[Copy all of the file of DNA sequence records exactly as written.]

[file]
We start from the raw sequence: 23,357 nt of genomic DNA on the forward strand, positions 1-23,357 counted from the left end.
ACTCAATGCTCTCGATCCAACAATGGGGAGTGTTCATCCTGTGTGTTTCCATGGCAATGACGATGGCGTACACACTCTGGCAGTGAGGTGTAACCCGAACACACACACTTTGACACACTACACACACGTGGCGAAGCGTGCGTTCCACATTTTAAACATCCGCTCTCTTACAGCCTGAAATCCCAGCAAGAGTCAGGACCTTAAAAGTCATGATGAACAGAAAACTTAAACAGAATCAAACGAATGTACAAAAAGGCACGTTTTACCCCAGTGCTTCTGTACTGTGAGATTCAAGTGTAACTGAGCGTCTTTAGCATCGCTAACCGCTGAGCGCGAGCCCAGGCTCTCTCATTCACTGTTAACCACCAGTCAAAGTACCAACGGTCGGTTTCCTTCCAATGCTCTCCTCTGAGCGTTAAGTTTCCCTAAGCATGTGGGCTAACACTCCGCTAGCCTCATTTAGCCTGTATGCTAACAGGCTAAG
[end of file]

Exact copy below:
We start from the raw sequence: 23,357 nt of genomic DNA on the forward strand, positions 1-23,357 counted from the left end.
ACTCAATGCTCTCGATCCAACAATGGGGAGTGTTCATCCTGTGTGTTTCCATGGCAATGACGATGGCGTACACACTCTGGCAGTGAGGTGTAACCCGAACACACACACTTTGACACACTACACACACGTGGCGAAGCGTGCGTTCCACATTTTAAACATCCGCTCTCTTACAGCCTGAAATCCCAGCAAGAGTCAGGACCTTAAAAGTCATGATGAACAGAAAACTTAAACAGAATCAAACGAATGTACAAAAAGGCACGTTTTACCCCAGTGCTTCTGTACTGTGAGATTCAAGTGTAACTGAGCGTCTTTAGCATCGCTAACCGCTGAGCGCGAGCCCAGGCTCTCTCATTCACTGTTAACCACCAGTCAAAGTACCAACGGTCGGTTTCCTTCCAATGCTCTCCTCTGAGCGTTAAGTTTCCCTAAGCATGTGGGCTAACACTCCGCTAGCCTCATTTAGCCTGTATGCTAACAGGCTAAG